Transnational Feminisms Lesson Plan – Global Feminisms Project

Transnational Feminisms Lesson Plan

Creator: Eimeel Castillo
Duration: 2 – 3 class periods
Published: Fall 2020


In this lesson plan, students will learn how several factors (history, culture, race, class) influence the ways feminist activists organize to fight gender inequality and understand how they create international coalitions while recognizing their differences through dialogue and consensus-building.

Keywords: Coalition-building, Human Rights, Nation-states, Non-Governmental Organizations, Intersectionality
Country sites: Germany, China, Nigeria, India, United States, Russia, Brazil, Nicaragua

Learning Objectives

  • Explore the transnational nature of certain women’s issues and the interplay of local, national and international forces in their solution.
  • Acknowledge the importance of cultural differences and historical trajectories in the ways feminist activists around the world organize together around women’s rights.
  • Examine how feminist activists build international coalitions to combat gender inequality by looking at specific case studies.
  • Understand how the intersection of global processes and local events influence the development of local feminist activism in specific ways.



Activity One: Global Issues, Local Practices
This activity encourages students to observe the interconnection between global issues and actions at the national level by elaborating concept maps. The goal is to have them recognize how global issues of gender inequality are difficult to address and resolve without transnational collaborations. This activity consists of two components that start activating prior knowledge on a global scale problem and includes reading an excerpt of an interview and generating and classifying ideas based on their geographical scope.

Duration: 30 minutes

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Activity Two: Seeking Common Ground
This activity exposes students to the perspectives and experiences of feminist activists around the world considering both differences and similarities when building international coalitions. Students will first confront their own biases in thinking about the status of women outside the United States. The objective is to have them appreciate the importance of diverse vantage points in attempting to create forms of global solidarity.

Duration: 25 minutes

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Activity Three: Reimagining Beijing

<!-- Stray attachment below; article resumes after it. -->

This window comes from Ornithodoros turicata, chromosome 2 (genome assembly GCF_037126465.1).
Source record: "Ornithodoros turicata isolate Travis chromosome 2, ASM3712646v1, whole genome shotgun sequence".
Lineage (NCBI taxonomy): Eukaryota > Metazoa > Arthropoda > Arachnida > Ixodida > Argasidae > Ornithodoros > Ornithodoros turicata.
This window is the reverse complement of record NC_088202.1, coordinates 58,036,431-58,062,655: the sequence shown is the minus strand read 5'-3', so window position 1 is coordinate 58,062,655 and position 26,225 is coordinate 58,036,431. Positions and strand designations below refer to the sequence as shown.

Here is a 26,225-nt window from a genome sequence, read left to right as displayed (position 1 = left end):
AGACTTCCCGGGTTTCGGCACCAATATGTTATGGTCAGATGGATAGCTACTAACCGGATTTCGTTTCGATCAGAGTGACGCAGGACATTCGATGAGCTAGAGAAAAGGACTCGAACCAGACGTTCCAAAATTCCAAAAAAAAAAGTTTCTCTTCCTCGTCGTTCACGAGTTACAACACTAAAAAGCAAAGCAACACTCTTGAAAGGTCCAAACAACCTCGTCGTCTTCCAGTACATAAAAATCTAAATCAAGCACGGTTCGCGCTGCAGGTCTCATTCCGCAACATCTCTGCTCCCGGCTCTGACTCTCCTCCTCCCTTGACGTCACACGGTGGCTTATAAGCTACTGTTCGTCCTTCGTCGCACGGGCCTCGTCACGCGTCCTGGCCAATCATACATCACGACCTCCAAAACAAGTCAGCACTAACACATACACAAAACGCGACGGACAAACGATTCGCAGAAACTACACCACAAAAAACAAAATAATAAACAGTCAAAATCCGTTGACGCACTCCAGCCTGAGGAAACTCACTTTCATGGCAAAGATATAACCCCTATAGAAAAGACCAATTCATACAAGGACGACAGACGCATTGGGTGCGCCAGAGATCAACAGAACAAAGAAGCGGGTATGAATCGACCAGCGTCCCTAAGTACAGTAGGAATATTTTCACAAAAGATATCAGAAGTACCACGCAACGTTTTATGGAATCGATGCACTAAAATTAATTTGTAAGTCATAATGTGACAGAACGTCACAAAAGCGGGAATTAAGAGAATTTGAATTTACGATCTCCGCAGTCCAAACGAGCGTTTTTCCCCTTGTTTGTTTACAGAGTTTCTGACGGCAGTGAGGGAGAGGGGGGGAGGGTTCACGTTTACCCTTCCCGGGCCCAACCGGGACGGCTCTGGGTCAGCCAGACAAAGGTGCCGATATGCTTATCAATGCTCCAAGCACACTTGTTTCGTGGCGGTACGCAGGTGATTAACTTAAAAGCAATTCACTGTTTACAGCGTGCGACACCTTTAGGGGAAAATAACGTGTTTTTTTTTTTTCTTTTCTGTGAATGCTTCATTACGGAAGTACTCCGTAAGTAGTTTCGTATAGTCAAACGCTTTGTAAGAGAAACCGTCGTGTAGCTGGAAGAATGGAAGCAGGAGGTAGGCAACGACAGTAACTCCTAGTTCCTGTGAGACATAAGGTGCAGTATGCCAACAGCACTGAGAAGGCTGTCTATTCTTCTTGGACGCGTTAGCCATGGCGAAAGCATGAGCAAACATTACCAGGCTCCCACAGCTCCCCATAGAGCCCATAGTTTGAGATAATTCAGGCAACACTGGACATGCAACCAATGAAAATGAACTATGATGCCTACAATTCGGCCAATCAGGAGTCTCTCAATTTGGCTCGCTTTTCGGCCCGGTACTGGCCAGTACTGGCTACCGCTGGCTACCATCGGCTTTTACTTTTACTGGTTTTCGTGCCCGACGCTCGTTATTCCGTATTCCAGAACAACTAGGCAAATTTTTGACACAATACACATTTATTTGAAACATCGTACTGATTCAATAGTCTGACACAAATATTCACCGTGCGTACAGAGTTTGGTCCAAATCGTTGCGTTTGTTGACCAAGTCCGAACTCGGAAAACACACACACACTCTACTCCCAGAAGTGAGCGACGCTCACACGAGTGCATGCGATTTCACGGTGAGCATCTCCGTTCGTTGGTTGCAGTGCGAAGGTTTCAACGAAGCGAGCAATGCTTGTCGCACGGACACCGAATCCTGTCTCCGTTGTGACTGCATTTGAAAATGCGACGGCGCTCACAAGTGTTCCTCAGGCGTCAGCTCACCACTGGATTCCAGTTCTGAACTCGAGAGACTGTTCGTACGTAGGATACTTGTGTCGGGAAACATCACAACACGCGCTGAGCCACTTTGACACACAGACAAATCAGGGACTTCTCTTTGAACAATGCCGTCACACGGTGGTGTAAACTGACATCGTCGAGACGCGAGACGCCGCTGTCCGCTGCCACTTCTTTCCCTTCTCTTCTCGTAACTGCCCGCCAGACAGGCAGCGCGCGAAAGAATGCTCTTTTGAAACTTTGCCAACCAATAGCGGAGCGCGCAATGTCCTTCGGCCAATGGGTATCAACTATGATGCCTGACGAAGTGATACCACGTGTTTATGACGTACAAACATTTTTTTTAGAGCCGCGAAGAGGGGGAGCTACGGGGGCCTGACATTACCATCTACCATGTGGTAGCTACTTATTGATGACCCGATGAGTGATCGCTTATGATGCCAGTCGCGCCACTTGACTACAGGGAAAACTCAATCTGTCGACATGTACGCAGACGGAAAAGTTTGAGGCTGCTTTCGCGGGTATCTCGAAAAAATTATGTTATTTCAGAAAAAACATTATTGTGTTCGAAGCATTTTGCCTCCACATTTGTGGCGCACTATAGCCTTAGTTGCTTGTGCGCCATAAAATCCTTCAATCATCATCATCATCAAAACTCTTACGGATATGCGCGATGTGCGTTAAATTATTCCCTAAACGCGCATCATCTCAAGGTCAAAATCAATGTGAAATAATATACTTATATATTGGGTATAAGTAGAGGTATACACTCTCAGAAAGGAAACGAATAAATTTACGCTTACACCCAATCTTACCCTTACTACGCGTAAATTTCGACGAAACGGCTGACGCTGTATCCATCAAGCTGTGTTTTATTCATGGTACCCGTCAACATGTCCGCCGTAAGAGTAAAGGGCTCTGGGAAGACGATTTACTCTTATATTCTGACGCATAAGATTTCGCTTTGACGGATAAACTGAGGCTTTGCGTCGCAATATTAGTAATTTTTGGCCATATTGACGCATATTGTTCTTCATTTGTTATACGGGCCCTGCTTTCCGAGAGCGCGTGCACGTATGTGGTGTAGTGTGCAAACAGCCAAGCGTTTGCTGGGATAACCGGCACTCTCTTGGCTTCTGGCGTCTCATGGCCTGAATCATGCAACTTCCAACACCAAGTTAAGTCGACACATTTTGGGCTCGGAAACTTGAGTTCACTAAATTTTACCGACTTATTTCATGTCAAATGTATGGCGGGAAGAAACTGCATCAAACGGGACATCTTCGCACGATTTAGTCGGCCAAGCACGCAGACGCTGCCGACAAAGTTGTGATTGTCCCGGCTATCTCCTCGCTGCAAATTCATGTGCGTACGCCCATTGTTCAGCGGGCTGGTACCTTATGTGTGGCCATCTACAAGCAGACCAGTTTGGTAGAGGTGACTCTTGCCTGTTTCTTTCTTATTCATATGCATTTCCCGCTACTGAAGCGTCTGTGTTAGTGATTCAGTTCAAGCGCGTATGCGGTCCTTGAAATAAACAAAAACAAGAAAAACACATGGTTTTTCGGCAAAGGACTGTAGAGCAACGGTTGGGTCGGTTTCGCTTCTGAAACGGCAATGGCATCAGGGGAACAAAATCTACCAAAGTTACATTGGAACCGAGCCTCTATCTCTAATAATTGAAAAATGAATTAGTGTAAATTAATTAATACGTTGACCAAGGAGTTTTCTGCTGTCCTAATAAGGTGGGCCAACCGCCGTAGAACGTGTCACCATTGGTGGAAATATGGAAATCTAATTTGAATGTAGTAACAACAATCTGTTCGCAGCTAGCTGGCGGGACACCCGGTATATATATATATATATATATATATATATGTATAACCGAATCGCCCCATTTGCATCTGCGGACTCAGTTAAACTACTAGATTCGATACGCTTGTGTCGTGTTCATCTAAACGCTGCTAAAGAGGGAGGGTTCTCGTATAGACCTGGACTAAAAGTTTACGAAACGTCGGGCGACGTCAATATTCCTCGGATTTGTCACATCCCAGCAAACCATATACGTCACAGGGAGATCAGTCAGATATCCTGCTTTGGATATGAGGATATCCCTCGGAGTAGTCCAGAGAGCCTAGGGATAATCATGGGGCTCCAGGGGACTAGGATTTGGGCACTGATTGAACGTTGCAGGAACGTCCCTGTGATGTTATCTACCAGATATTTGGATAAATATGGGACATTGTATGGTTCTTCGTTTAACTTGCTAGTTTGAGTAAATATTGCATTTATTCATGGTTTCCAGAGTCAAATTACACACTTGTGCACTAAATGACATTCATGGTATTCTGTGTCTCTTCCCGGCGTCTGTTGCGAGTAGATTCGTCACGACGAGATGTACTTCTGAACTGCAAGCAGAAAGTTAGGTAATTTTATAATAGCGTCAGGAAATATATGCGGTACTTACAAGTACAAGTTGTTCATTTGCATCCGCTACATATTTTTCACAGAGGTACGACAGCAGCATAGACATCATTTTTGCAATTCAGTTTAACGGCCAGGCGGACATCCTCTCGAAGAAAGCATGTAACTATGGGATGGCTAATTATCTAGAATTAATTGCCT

This activity encourages students to imagine the participation of activists during an international meeting. During a puzzle-like group discussion, students will analyze and assume the role of activists to think of ways to promote women’s rights based on a reading of the Beijing Declaration. This activity fosters non-judgmental openness to diverse points of view and asks students to ground abstract language into concrete strategies.

Duration: 55 minutes

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Assessment: Women’s Rights are Human Rights
This assignment encourages students to think historically and critically about the discourse on women’s rights. The goal is that students develop a comparative analysis on how this discourse has evolved and influenced transnational activism since the idea was declared during the Beijing Conference in 1995. By using the interviews of two activists from the same country, the students will create a short fictive broadcast reporting on the topic to a local radio. They will provide some historical context in their broadcast and insert selected quotations (approx. 35 words) from the GFP interviews.

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Adaptation of Transnational Feminisms Lesson Plan to Focus on the Impact of the 1995 Beijing Conference

We note that many teachers are interested in focusing on the impact of international exchanges at conferences in thinking about how the global and local are interrelated. Our interviews are particularly rich with references to participants’ experiences at the 1995 Beijing Conference and its impact on them personally, on the work they returned to and on further regional or international exchange afterwards. 

A focus on the 1995 Beijing Conference could include material from any of the following interviews:

Brazil: Shirley Villela
China: Liu Bohong, Ge Youli, Li Huiying, Chen Mingxia
India: Jarjum Ete
Nicaragua: Violeta Delgado
Nigeria: Josephine Effah-Chukwuma
Poland: Barbara Limanowska
Russia: Olga Voronina, Yelena Kochkina
United States: Loretta Ross

You may want to invite students to reflect on how the conference affected the participants directly and personally, and how it affected their understanding of feminist/women’s issues, as well as how it informed their work, including their efforts to create coalitions. You may choose to encourage students to focus on the different ages/life stages of participants and the different impact on them depending on their life and work experience at the time.

Another approach  (which can be combined with the first) is to examine the impact of the conference on the development of a structure of non-governmental organizations addressing women’s issues in particular countries, and at the same time may have contributed to the neoliberalization of the state in particular countries. 

There is also an opportunity for students to explore how this conference contributed to formulate a human rights agenda around women’s rights as an advocacy strategy in the international community (“women’s rights are human rights” slogan) and its concrete impact at the national/local level. One activity could include the analysis of the final document resulting from the conference known as the “Beijing Declaration,” paired with any past or current global initiative, e.g. human trafficking, poverty, climate change. 

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